Area of Triangles
Let’s use what we know about parallelograms to find the area of triangles.
8.1: Composing Parallelograms
Here is Triangle M.
Han made a copy of Triangle M and composed three different parallelograms using the original M and the copy, as shown here.
For each parallelogram Han composed, identify a base and a corresponding height, and write the measurements on the drawing.
- Find the area of each parallelogram Han composed. Show your reasoning.
8.2: More Triangles
Find the areas of at least two of these triangles. Show your reasoning.
8.3: Decomposing a Parallelogram
Your teacher will give you two copies of a parallelogram. Glue or tape one copy of your parallelogram here and find its area. Show your reasoning.
Decompose the second copy of your parallelogram by cutting along the dotted lines. Take only the small triangle and the trapezoid, and rearrange these two pieces into a different parallelogram. Glue or tape the newly composed parallelogram on your paper.
- Find the area of the new parallelogram you composed. Show your reasoning.
- What do you notice about the relationship between the area of this new parallelogram and the original one?
- How do you think the area of the large triangle compares to that of the new parallelogram: Is it larger, the same, or smaller? Why is that?
Glue or tape the remaining large triangle to your paper. Use any part of your work to help you find its area. Show your reasoning.
Can you decompose this triangle and rearrange its parts to form a rectangle? Describe how it could be done.
We can reason about the area of a triangle by using what we know about parallelograms. Here are three general ways to do this:
Make a copy of the triangle and join the original and the copy along an edge to create a parallelogram. Because the two triangles have the same area, one copy of the triangle has half the area of that parallelogram.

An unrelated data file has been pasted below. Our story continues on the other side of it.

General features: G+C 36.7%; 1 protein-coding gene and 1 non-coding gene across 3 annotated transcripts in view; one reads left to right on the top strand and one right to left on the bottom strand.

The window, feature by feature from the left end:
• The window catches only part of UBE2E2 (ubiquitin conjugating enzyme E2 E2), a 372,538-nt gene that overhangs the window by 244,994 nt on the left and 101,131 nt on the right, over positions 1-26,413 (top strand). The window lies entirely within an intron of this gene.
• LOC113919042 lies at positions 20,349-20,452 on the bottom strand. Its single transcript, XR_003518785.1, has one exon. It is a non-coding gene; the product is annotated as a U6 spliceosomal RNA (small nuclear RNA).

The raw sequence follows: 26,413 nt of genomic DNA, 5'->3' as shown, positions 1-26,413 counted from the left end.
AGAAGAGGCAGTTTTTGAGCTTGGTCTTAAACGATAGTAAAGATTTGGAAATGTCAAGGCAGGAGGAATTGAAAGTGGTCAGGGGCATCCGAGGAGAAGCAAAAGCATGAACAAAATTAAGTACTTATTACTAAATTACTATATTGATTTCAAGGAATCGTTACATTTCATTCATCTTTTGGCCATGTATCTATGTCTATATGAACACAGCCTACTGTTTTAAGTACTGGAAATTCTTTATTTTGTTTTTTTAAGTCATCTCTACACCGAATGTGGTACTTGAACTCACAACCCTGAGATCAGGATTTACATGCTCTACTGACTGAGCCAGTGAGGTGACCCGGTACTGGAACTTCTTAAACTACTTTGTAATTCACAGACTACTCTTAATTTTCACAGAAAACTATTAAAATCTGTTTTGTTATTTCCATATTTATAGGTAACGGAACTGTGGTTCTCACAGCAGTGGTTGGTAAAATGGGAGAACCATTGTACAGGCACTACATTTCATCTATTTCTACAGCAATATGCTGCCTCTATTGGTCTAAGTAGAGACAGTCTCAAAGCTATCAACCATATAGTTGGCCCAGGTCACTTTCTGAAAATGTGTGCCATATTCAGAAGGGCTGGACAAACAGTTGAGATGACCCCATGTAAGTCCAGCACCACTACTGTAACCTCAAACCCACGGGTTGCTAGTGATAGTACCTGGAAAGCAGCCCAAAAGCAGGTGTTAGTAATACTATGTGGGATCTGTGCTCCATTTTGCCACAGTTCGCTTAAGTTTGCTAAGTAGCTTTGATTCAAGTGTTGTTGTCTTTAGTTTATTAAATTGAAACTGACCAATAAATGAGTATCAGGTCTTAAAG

The area of Parallelogram B is 16 square units because the base is 8 units and the height 2 units. The area of Triangle A is half of that, which is 8 square units. The area of Parallelogram D is 24 square units because the base is 4 units and the height 6 units. The area of Triangle C is half of that, which is 12 square units.
Decompose the triangle into smaller pieces and compose them into a parallelogram.
In the new parallelogram, \(b = 6\), \(h = 2\), and \(6 \boldcdot 2 = 12\), so its area is 12 square units. Because the original triangle and the parallelogram are composed of the same parts, the area of the original triangle is also 12 square units.
Draw a rectangle around the triangle. Sometimes the triangle has half of the area of the rectangle.
The large rectangle can be decomposed into smaller rectangles. The one on the left has area \(4 \boldcdot 3\) or 12 square units; the one on the right has area \(2 \boldcdot 3\) or 6 square units. The large triangle is also decomposed into two right triangles. Each of the right triangles is half of a smaller rectangle, so their areas are 6 square units and 3 square units. The large triangle has area 9 square units.
Sometimes, the triangle is half of what is left of the rectangle after removing two copies of the smaller right triangles.
The right triangles being removed can be composed into a small rectangle with area \((2 \boldcdot 3)\) square units. What is left is a parallelogram with area \(5 \boldcdot 3 - 2 \boldcdot 3\), which equals \(15-6\) or 9 square units. Notice that we can compose the same parallelogram with two copies of the original triangle! The original triangle is half of the parallelogram, so its area is \( \frac12 \boldcdot 9\) or 4.5 square units.